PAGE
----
You may be of the opinion that traditional vs Agile is just a preference/philosophy/ideology thing, like chocolate vs strawberry, Aristotle vs Plato, Democrat vs Republican. But then in that case, why would anybody go to all of the effort of investing in Agile? Tech folks don't generally make massive switch-overs from one way of doing things to another just for preference or just to be 2% more productive, they generally only switch in order to get an order of magnitude improvement. So, if it is just a preference thing, there's not much to talk about (from my perspective).

6. “Yeah, I tried that Agile thing. What a disaster!”

There are any number of reasons for failure. I've seen plenty of cases of Agile failure. But in every case that I've seen "Agile failure" it was either because it wasn't really Agile that was being done, or there was a major impediment. An example of a major impediment would be that the attempt was initiated by executive decree followed by no investment in success and a goal of 100% Agile within an impossibly short amount of time. I realize that saying “it probably wasn’t really Agile” sounds pretty convenient. But, I have yet to hear anybody say "I feel like we were really doing it right, but it just didn't work." If that's something that you would say, I'd love to hear from you.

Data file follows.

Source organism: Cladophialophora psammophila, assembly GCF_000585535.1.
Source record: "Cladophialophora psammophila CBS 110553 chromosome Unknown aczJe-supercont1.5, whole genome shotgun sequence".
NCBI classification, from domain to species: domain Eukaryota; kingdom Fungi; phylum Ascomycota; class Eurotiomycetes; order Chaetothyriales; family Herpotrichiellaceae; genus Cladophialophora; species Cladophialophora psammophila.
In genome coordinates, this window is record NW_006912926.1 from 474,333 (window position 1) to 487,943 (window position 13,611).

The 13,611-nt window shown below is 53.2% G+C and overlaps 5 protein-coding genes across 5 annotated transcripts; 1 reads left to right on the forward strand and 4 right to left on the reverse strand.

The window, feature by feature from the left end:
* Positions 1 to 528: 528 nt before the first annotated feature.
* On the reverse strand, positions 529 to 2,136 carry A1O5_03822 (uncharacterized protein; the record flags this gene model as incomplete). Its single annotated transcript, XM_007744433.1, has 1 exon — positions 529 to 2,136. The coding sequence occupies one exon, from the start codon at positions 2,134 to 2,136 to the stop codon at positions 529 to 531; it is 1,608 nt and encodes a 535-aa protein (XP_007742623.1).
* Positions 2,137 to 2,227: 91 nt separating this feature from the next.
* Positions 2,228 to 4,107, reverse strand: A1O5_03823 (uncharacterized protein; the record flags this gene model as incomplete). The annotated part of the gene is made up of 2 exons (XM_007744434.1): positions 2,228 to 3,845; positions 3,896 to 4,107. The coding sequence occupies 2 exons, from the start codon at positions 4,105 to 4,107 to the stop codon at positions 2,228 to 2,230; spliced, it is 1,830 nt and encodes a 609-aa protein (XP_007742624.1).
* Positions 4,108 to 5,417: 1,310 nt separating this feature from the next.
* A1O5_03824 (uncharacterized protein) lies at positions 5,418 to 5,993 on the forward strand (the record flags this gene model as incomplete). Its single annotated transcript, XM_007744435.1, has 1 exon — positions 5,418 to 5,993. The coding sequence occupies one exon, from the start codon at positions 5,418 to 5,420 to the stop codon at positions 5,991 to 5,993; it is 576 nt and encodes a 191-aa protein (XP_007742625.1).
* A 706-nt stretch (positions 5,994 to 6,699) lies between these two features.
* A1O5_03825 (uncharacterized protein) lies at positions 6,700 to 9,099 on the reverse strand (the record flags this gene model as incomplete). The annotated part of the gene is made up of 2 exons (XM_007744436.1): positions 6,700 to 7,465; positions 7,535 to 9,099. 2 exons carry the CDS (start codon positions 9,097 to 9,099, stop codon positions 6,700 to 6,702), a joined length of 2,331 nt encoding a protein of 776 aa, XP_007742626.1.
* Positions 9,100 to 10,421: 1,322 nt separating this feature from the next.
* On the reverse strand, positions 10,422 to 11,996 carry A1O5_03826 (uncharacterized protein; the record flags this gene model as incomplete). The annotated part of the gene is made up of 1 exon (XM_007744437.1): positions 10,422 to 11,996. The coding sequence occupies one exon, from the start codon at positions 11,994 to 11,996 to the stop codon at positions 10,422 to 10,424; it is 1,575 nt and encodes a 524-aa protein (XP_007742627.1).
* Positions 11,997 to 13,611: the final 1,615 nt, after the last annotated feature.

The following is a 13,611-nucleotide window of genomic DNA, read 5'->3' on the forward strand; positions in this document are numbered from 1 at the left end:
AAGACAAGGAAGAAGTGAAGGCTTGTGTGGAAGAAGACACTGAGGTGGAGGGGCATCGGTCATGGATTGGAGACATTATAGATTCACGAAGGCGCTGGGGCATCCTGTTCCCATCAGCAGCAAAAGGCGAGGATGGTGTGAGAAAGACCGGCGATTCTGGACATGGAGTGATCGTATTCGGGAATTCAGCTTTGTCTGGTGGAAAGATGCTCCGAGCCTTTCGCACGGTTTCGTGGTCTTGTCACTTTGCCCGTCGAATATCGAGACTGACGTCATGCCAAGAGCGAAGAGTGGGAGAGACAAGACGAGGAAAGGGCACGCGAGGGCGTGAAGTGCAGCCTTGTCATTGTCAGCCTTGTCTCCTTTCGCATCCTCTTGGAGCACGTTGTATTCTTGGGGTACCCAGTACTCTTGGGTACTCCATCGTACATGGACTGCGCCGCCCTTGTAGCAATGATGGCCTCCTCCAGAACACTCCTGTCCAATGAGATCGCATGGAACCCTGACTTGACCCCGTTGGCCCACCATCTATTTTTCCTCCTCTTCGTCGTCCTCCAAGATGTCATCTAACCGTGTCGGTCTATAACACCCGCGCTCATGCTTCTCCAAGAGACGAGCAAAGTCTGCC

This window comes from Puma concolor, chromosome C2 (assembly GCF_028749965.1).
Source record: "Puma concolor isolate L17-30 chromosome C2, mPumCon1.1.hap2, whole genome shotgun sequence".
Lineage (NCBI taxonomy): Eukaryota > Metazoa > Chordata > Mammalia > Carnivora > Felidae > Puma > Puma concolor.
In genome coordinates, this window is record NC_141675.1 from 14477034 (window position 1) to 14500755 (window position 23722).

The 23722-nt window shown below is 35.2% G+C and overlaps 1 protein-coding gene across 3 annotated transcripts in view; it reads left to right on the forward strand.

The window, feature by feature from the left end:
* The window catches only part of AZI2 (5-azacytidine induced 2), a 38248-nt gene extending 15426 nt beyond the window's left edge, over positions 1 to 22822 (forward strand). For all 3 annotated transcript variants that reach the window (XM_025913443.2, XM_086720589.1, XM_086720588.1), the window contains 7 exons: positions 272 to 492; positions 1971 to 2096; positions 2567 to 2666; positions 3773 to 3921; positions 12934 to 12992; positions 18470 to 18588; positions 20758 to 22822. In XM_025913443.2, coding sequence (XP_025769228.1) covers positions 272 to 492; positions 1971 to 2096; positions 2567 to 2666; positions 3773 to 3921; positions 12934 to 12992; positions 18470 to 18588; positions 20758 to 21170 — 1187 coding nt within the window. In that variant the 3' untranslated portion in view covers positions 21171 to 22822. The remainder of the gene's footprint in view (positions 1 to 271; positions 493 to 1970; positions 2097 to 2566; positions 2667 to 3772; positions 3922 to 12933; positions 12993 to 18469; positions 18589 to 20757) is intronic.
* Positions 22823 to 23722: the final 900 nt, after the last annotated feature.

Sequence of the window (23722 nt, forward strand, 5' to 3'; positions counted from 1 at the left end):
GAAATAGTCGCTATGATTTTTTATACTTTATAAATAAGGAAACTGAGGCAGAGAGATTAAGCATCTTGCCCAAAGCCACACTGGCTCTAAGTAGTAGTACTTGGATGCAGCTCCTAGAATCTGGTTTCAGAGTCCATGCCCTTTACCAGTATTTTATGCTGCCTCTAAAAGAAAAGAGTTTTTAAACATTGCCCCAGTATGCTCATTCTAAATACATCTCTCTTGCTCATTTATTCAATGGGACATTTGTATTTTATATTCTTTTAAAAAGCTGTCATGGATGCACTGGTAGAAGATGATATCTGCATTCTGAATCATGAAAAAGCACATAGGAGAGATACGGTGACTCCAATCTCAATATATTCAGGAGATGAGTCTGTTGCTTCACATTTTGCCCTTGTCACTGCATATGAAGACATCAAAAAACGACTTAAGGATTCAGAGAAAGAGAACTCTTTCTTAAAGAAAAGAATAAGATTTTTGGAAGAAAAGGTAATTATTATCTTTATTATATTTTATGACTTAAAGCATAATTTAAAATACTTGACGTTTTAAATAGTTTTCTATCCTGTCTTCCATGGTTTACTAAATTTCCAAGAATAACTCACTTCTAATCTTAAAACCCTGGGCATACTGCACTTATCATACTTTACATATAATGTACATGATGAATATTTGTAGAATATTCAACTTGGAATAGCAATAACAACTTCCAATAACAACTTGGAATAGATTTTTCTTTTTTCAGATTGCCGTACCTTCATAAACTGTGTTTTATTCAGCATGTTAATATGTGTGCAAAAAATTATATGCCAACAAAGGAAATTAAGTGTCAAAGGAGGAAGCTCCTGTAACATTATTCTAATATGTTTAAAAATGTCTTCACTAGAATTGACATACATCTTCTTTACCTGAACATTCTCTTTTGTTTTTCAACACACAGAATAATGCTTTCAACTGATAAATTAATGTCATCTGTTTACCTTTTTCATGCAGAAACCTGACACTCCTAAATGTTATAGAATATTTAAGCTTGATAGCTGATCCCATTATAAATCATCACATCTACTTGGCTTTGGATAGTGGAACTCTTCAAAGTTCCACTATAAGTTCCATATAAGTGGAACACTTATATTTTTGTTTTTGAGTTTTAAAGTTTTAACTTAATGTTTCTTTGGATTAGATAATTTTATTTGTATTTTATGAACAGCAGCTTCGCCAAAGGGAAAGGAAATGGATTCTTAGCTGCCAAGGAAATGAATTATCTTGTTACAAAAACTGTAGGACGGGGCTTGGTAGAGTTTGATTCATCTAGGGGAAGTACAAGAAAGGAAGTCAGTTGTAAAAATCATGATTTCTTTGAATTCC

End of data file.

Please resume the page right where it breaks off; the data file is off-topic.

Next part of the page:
5. “Yeah, I know a group doing Agile and they are really successful. But they would succeed anyway because they’ve got all of the best people on that team.”